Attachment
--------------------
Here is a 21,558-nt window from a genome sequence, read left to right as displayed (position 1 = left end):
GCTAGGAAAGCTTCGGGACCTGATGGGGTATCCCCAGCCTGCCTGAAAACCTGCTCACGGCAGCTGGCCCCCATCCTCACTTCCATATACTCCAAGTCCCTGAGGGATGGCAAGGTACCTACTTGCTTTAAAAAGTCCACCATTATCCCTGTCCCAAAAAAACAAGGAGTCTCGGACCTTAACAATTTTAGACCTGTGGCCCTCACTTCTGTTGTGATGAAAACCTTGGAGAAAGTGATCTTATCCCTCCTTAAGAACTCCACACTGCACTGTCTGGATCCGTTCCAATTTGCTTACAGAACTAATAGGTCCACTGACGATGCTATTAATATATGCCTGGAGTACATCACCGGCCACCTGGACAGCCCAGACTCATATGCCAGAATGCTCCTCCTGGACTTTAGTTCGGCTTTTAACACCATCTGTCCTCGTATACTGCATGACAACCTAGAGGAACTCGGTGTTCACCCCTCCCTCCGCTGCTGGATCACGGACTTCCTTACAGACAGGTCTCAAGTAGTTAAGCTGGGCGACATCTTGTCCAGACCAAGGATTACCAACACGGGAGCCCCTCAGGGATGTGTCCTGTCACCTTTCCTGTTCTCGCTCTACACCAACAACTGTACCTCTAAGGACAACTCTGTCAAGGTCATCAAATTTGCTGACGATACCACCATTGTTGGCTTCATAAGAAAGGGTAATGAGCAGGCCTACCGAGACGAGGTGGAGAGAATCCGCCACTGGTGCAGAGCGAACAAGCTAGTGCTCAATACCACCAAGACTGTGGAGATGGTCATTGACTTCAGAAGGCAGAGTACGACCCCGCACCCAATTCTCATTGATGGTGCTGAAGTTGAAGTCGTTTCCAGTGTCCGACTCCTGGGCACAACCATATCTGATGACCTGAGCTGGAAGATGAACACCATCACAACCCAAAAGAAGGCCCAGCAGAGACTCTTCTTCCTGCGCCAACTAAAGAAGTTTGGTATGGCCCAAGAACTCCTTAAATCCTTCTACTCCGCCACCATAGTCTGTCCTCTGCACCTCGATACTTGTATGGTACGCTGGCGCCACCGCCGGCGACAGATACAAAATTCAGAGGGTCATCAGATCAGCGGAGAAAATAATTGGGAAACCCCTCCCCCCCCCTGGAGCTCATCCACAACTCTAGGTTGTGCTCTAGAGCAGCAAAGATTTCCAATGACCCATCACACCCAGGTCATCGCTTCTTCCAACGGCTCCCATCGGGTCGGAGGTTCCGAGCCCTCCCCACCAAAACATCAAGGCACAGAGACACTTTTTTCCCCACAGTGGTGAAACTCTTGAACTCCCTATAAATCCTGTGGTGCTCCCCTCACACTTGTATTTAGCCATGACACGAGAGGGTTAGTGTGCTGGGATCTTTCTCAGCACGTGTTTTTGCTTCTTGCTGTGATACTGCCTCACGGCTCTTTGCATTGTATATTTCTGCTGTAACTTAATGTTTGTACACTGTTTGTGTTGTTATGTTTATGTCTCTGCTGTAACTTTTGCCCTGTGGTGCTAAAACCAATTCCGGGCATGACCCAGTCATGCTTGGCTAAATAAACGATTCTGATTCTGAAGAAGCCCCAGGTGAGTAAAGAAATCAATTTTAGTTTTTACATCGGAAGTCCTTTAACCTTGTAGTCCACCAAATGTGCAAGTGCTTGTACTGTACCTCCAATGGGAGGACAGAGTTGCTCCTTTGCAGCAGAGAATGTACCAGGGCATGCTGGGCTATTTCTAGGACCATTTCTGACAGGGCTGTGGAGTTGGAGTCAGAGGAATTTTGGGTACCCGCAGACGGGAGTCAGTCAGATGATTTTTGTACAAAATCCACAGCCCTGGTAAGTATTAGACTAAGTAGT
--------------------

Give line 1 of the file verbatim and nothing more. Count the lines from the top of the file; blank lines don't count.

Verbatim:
Here is a 21,558-nt window from a genome sequence, read left to right as displayed (position 1 = left end):